If we are Christian women, then we are daughters of the King. How does a Princess of the Realm act?
Well, she doesn’t act like a “princess”, that’s for sure. I got tired of typing “daughter of the King” out in my first draft, but “princess”… that calls up a whole pile of nonsense and untruth. Because there is no way that I’m acting like a member of my Father’s family if I’m being prissy or egotistical or refusing to do what needs doing.
We have, presumably, all heard the story about the child of the owner who was the owner’s entire representation on this earth. When she was kind, the employees believed the owner to be kind – when she was rude, that’s what they believed of the owner. So it is with us as Christians. Many around us will never know anything of Christ except what we show them, and there are far too many who claim Christ who don’t act it. We have no excuse for not merely being Christians, but being Christians very loudly.
This means noblesse oblige and acting with honor. Helping those around you and treating everyone with dignity. Fully completing your contracts, giving 100% and never shirking.
It means working from a place of strength. This is… misunderstandable. A princess isn’t a princess because of herself, she’s a princess because her daddy is the king. So are we – we are daughters of God because of God, not because of *us* – but that doesn’t make us worms. We have been raised up, changed, made into new creations – because He chose that for us.
Dignity and honor should be our watchwords. Are we acting with honor, in a way that will bring praise to our Father? Are we inhabiting our dignity, resting in the certainty of who we are as new creations?
There is no shame in being as pretty as we are. Last time I checked, I didn’t specify the width of my cheekbones prior to being born. Did you? Just because we aren’t supposed to be flippertigibbits, obsessed with externals, doesn’t mean we can’t get up, get pretty, and go on with our day. In fact, there’s no shame in inhabiting whatever we’ve been made stewards over.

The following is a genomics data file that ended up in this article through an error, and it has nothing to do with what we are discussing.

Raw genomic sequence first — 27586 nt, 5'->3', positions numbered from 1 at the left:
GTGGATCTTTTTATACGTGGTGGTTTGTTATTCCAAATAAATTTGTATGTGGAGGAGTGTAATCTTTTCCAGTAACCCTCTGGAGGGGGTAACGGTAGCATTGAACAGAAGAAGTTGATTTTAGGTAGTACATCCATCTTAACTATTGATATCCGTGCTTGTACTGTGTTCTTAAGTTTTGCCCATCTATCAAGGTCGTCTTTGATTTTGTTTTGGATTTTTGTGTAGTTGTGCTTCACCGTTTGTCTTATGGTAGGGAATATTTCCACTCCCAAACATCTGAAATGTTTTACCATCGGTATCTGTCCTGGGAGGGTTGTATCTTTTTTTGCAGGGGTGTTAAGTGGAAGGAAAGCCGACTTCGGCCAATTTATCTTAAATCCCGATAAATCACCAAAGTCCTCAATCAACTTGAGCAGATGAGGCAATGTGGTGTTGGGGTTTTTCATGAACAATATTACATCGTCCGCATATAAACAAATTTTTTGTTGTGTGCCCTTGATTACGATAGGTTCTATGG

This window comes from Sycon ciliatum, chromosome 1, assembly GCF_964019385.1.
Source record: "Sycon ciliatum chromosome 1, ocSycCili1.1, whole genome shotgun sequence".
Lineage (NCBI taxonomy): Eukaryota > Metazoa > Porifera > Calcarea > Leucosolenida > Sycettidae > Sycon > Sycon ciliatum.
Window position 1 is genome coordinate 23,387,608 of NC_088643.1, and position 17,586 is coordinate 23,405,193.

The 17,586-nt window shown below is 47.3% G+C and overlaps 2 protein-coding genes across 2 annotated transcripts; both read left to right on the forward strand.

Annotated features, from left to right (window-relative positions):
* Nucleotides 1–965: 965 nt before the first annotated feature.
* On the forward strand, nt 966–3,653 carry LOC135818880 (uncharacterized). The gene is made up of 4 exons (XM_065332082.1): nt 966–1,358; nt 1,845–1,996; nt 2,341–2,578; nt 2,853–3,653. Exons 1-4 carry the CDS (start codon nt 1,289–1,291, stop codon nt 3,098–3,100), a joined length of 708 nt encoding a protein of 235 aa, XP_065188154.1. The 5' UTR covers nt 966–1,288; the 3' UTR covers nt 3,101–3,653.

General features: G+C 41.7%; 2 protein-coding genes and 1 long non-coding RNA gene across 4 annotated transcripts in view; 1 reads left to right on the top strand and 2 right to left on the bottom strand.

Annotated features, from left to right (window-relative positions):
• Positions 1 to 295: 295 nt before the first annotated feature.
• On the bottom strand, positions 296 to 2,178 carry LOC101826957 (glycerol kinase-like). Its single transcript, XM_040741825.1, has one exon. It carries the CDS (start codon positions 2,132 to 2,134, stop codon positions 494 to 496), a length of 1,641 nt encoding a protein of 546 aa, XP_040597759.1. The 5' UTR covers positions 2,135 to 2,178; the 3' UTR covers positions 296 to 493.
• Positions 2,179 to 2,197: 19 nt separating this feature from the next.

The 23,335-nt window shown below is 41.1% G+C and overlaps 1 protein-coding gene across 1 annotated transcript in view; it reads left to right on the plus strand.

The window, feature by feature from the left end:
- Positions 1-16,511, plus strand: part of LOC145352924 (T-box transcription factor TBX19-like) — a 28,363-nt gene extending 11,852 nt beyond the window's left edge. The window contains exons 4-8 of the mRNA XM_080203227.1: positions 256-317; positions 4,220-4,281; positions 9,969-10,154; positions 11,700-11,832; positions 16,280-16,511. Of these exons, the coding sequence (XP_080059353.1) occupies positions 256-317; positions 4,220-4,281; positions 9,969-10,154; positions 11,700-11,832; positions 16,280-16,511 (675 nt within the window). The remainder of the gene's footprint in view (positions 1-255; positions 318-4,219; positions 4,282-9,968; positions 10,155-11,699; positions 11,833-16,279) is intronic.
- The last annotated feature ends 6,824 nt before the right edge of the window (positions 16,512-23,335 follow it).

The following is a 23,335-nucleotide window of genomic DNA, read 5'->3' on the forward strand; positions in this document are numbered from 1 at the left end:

It’s time to get up, put on the mantle that I’ve been *given*, and wear it. I didn’t make myself, I didn’t save myself, I didn’t sanctify myself – so standing up straight doesn’t say anything about ME – it says something about my Father. “I’m not worthy” – well, no, I’m not. And? I’ve been made new in Christ, and it’s time to start acting like it. I don’t have to shame myself to continually remind myself of my unworthy nature – because that’s twisted pride. That’s putting the focus on my weaknesses, not His strengths. Jesus freed me from those chains, and I’ve been carrying them around like a security blanket.
I can’t be lovely if I’m whacking myself with the shame stick. *I* didn’t make myself pretty, God did. Hiding that is … refusing the gift I’ve been given. It’s taking away from my husband, who is entitled to a pretty wife. It’s taking away from part of who I am.
It is, likewise, surrendering what light I have to offer, to say that being a Princess (the right way) isn’t important. That a smile, a thank you, the small grace notes that we can offer as women, that these things are meaningless. I don’t want to be pretty outside and forget to be pretty inside – and I don’t want to be selfish. I must also remind myself that Princesses are confident in their kindess, not stepping back out of fear. Have you indulged yourself by reading old books? Have you never been inspired by the example of a Christian lady?
This world needs us to be inspirations, to show the Light that is in us. Our world is in desperate, desperate need. It’s time to be lovely.
This was originally published on my To Be Lovely blog in February of 2012. It has been slightly edited and expanded.